A monkey thought to be extinct, Miller's Grizzled Langur, has been found in Wehea Forest, Borneo

By Adrian Bishop - 20 Jan 2012 16:6:0 GMT
'Extinct' monkey found in Borneo rainforest

A monkey that was thought extinct - The Miller's Grizzled Langur; Credit: Eric Fell

A monkey that was believed to be extinct has been discovered by scientists in Borneo. The Miller's Grizzled Langur primate was found in a rainforest, west of its previously known habitat.

The Miller's Grizzled Langur (Presbytis hosei canicrus) was so rare that there were few images of it prior to the expedition to Wehea Forest in East Kalimantan.

Brent Loken, from Simon Fraser University, British Columbia, Canada, says, "Discovery of P.h canicrus was a surprise since Wehea Forest lies outside of this monkey's known range. Future research will focus on estimating the population density for P.h. canicrus in Wehea and the surrounding forest.

"Concern that the species may have gone extinct was first raised in 2004, and a search for the monkey during another expedition in 2008 supported the assertion that the situation was dire."

The monkey belongs to the small primate genus Presbytis that lives in Borneo, Sumatra, Java and the Thai-Malay Peninsula. Up until now the habitat of the Miller's Grizzled Langur was believed to be a small area in north east Borneo, where forest fires, human interference and farming and mining had all taken their toll.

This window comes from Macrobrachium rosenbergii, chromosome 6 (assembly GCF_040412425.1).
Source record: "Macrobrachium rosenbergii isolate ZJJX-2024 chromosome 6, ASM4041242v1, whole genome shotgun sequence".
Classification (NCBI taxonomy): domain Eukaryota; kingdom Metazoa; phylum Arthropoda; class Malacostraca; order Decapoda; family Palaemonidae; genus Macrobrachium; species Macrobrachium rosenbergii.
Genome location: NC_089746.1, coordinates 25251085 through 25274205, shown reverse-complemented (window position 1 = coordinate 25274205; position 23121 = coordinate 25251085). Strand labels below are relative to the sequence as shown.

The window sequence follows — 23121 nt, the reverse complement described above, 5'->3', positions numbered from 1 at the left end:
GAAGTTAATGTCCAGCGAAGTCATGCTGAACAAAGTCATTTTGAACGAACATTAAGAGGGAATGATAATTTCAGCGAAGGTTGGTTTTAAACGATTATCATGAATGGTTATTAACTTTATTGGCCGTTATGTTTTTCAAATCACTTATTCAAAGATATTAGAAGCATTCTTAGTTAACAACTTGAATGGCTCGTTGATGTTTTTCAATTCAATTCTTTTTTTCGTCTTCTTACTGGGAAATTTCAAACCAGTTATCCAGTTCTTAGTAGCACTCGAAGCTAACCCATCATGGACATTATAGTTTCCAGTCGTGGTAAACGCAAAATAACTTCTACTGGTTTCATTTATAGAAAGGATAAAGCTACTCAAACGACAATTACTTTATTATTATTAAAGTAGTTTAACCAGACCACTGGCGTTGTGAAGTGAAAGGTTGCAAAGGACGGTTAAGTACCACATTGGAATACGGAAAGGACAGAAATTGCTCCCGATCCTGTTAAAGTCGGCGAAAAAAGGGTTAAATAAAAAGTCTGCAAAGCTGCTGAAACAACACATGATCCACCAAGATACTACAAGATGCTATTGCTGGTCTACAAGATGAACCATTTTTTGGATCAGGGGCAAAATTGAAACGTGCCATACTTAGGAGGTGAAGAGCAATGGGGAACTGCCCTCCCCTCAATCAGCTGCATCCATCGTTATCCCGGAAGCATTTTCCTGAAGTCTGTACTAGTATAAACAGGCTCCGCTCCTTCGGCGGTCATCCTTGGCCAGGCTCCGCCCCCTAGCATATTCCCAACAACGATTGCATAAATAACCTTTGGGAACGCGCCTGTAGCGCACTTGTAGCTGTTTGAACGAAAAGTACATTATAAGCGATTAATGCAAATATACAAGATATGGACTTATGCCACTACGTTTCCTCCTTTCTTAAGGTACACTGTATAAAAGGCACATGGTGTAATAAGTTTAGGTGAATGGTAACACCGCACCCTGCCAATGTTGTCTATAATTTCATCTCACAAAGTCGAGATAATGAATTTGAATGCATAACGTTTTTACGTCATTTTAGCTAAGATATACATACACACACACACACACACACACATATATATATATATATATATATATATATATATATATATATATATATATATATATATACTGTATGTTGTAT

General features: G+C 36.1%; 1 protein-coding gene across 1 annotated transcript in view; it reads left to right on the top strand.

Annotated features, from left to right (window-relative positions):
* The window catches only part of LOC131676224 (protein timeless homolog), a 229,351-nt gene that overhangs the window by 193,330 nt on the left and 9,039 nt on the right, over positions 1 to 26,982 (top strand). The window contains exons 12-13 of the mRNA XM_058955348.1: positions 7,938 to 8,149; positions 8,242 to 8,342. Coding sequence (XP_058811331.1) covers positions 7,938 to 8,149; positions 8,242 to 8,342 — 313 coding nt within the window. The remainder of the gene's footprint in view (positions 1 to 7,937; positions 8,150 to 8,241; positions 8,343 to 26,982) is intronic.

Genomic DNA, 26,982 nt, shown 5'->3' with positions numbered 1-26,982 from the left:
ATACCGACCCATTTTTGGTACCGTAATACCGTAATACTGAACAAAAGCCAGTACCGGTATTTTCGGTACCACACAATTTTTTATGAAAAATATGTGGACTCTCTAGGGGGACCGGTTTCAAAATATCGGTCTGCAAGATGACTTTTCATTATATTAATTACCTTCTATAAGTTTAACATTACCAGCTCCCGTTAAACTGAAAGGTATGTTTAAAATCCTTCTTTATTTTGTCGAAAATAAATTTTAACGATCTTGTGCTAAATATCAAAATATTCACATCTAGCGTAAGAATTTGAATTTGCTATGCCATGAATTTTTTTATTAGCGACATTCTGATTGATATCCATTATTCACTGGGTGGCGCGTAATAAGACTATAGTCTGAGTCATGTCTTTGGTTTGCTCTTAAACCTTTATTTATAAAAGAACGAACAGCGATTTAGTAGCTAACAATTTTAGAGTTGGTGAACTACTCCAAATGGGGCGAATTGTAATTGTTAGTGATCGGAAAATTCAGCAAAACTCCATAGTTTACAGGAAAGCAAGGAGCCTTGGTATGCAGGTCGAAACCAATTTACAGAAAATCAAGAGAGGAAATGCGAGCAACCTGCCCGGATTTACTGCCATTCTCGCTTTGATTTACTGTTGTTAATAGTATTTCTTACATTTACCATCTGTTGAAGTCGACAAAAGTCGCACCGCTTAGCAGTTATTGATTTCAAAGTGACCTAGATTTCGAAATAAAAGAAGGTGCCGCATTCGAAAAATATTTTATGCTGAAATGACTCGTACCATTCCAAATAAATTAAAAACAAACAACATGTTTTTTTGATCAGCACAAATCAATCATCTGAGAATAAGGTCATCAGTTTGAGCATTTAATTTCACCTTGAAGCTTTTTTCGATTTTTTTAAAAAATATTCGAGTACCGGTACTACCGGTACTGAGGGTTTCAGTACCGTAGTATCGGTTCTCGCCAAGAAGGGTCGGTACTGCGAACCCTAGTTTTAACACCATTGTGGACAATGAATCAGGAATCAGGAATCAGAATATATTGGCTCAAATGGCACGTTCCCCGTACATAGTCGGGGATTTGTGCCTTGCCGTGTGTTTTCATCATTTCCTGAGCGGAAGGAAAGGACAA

The 38,000-hectare Wehea Forest contains a large area of virtually undisturbed rainforest that is home to at least nine rare primates, including the Bornean orangutan and gibbon.

The scientists set up, watched and photographed the animals at mineral licks - and made the discovery that the Miller's Grizzled Langur was still alive.

Miller's Grizzled Langur

Miller's Grizzled Langur; Credit: Eric Fell

Brent Loken says, "It was a challenge to confirm our finding as there are so few pictures of this monkey available for study. The only description of Miller's Grizzled Langur came from museum specimens.

"Our photographs from Wehea are some of the only pictures that we have of this monkey."

Dr Stephanie Spehar, Assistant Professor of Anthropology at University of Wisconsin Oshkosh, USA, explains, "East Kalimantan can be a challenging place to conduct research, given the remoteness of many remaining forested areas, so it isn't surprising that so little is known about this primate.

"We are very grateful to our local partners. This discovery represents the hard work, dedication, and collaboration of Western and Indonesian scientists, students, NGOs, as well as local communities and government."

Brent Loken adds, "While our finding confirms the monkey still exists in East Kalimantan, there is a good chance that it remains one of the world's most endangered primates.

"I believe it is a race against time to protect many species in Borneo. It is difficult to adopt conservation strategies to protect species when we don't even know the extent of where they live. We need more scientists in the field working on understudied species such as Miller's Grizzled Langur, clouded leopards and sun bears."

The full report has been published in the American Journal of Primatology.

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Topics: Primates